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Home » Data » Weighting data » Using weights in regression analysis
Re: Using weights in regression analysis [message #300 is a reply to message #248] Thu, 11 April 2013 17:31 Go to previous messageGo to previous message
Bridgette-DHS is currently offline  Bridgette-DHS
Messages: 3064
Registered: February 2013
Senior Member
Here is a response from one of our STATA experts Tom Pullum, that should answer your question.

At DHS we mostly use Stata, so I will answer in terms of Stata. The weighting of the data is done as part of the estimation (e.g. regression) command. There is no other sense in which you would "weight the data". For example, instead of "regress y x" you would say "regress y x [pweight=v005]".

You will get the same result if you first say "gen pwt=v005/1000000" and then "regress y x [pweight=pwt]", which some users would prefer to do, but as I said it makes no difference, because Stata always automatically normalizes the weights. Without weights, the estimates are biased toward the oversampled subpopulations and away from the undersampled subpopulations.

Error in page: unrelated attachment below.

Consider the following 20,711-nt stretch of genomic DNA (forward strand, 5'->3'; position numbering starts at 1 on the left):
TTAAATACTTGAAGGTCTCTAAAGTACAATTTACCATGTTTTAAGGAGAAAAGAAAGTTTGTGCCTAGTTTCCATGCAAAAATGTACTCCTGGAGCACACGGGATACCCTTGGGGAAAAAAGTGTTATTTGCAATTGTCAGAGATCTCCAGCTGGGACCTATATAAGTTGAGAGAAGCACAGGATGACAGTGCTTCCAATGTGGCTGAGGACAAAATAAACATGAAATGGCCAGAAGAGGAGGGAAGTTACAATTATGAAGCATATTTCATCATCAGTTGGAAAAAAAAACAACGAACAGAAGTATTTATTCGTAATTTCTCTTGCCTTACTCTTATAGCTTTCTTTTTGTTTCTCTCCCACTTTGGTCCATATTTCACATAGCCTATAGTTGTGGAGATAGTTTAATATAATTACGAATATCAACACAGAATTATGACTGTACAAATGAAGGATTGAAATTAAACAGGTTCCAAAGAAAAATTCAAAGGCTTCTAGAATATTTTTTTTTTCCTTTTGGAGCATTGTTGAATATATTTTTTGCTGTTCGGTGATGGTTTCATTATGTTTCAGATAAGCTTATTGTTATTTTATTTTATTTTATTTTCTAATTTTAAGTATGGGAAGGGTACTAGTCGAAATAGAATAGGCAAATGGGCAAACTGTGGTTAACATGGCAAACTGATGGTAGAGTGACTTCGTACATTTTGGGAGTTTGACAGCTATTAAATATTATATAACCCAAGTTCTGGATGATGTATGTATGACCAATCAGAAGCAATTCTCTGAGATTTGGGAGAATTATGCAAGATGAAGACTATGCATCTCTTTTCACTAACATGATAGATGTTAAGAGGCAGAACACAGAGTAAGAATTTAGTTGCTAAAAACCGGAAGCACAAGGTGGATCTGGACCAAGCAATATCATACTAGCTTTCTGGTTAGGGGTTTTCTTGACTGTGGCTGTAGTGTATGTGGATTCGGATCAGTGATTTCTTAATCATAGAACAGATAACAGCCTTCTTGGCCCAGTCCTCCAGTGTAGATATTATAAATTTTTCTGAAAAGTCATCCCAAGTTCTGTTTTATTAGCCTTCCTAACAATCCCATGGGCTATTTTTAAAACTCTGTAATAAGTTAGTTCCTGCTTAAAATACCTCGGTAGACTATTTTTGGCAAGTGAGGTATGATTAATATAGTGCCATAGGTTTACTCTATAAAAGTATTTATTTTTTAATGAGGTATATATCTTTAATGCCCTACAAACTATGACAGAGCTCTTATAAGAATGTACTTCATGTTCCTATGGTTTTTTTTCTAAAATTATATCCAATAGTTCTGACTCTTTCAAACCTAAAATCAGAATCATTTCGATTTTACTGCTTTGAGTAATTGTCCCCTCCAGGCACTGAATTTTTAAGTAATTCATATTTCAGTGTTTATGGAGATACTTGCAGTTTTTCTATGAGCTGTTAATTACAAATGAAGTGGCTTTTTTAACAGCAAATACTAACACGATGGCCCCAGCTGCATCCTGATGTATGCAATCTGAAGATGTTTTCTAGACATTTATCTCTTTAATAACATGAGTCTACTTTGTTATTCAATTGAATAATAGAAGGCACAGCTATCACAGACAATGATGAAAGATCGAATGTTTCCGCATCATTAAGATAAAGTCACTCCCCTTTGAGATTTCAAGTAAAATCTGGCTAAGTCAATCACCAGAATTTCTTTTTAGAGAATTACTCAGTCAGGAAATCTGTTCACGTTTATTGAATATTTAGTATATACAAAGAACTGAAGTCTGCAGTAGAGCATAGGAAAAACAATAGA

The adjustments for clusters and strata will affect the standard errors but not the estimates. If you want to test the significance of the coefficients, you must make those adjustments. For the clusters you expand the above statement to "regress y x [pweight=pwt], cluster(v001)". If you use strata, you must use "svyset" and "svy: regress". The svyset can specify the pweights, clusters, and strata, and then apply them with "svy: regress y x". The svyset command differs slightly across different versions of Stata, e.g. between 11 and 12, so just enter "help svyset" to get the syntax for your version. The strata variable is usually either v022 or v023. However, it is not always labeled correctly. As a general rule, the strata are all combinations of urban/rural and region (the first subnational unit). If the variable labeled "strata" is not consistent with that rule, you should ask someone at DHS to check it.
 
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